Less than a third of shareholders approved Dimon’s pay package at the bank’s annual meeting this week. That’s the first time since 2009, when JPMorgan first began investor votes on executive compensation, that a majority voted against such a measure. Last year 90% of shareholders voted in favor of the bank’s 2020 pay packages.
The rejection suggests that shareholders may be unhappy with Dimon, who has led the bank since 2006 and guided JPMorgan through two recessions as it emerged to become the biggest US bank by assets. Or maybe they thought the pay increase was just too high.
Two prominent proxy advisory firms, Glass, Lewis & Co. and Institutional Shareholder Services, campaigned heavily against the bonuses, arguing that the huge payday didn’t line up with the bank’s recent performance. JPMorgan shares are down more than 25% in 2022, and are performing worst among the large US banks.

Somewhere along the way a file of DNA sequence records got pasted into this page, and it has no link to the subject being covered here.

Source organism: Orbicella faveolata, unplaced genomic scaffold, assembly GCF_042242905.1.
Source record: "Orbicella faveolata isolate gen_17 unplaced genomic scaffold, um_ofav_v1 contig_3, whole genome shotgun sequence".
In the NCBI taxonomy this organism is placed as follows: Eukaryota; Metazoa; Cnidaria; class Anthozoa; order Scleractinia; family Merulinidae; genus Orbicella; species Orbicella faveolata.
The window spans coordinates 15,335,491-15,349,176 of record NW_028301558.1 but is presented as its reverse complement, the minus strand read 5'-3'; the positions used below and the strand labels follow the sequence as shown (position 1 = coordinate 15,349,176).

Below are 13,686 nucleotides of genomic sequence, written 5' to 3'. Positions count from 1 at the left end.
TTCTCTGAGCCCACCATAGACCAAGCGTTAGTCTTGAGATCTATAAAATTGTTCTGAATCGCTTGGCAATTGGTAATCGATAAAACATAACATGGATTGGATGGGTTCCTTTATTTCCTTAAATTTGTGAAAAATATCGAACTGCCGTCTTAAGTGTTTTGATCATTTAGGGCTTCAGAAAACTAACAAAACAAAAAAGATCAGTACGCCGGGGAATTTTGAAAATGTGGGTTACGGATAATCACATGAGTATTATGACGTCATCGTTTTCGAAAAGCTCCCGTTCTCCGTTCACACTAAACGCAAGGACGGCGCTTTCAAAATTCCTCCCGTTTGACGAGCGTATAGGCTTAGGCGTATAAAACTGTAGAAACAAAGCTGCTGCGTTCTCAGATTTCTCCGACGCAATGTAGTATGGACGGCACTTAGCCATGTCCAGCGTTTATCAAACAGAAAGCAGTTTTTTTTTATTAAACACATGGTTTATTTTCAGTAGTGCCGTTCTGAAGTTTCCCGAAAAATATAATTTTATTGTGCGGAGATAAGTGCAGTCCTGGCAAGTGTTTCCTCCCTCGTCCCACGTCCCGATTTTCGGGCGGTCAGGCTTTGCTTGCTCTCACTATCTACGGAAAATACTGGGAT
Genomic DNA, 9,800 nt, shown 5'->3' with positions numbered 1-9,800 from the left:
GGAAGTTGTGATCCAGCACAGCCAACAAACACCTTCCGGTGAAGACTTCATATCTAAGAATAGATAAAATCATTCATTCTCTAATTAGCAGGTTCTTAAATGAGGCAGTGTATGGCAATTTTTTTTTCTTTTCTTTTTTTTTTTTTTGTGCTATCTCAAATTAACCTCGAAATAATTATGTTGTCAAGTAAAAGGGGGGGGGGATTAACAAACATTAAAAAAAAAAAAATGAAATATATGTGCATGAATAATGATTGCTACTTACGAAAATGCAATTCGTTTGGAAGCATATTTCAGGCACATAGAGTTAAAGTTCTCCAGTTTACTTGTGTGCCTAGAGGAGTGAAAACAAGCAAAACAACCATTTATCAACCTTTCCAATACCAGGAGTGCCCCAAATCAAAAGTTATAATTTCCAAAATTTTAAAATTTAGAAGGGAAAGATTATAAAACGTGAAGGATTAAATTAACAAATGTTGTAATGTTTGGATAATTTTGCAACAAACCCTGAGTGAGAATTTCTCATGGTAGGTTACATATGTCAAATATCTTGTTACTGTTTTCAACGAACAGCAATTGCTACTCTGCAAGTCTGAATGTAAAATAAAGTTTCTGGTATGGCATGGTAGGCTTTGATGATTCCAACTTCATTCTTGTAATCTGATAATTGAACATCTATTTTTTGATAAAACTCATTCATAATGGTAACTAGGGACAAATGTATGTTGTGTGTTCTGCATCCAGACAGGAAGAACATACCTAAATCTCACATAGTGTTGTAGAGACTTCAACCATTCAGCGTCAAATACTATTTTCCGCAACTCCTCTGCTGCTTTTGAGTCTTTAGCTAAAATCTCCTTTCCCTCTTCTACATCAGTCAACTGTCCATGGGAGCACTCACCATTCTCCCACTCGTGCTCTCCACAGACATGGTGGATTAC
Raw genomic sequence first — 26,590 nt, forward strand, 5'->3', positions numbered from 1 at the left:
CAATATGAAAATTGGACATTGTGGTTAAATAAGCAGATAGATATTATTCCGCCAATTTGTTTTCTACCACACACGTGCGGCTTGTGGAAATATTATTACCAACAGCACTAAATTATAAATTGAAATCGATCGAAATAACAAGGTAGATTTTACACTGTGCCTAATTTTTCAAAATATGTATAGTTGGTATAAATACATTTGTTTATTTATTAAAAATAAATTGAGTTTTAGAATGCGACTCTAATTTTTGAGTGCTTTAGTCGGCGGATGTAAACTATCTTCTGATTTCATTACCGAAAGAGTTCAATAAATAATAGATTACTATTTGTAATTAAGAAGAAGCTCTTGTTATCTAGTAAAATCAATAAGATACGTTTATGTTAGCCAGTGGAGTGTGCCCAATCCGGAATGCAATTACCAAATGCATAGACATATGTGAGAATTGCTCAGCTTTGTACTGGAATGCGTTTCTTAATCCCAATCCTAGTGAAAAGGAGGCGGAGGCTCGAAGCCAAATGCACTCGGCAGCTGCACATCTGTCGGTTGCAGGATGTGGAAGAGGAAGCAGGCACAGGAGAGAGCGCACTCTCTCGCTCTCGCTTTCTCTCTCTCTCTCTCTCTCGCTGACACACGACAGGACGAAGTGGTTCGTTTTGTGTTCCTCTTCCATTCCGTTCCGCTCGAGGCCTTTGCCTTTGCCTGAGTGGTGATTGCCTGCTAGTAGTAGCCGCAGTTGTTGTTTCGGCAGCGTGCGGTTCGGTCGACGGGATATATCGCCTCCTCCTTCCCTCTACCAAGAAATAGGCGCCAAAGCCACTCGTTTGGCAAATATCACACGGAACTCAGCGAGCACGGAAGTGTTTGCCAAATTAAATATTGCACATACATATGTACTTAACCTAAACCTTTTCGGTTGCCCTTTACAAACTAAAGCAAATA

“Excessive one-off grants to the CEO and COO amid tepid relative performance worsen longstanding concerns regarding the company’s executive pay program,” Glass, Lewis & Co. wrote in a report to shareholders. “The lack of performance-based vesting conditions tied to the awards while the Company has not achieved adequate alignment between executive pay and performance warrants shareholders scrutiny,” they wrote.
A JPMorgan spokesperson said after the vote that the compensation package was a rare one-time payment meant to reflect “exemplary leadership.”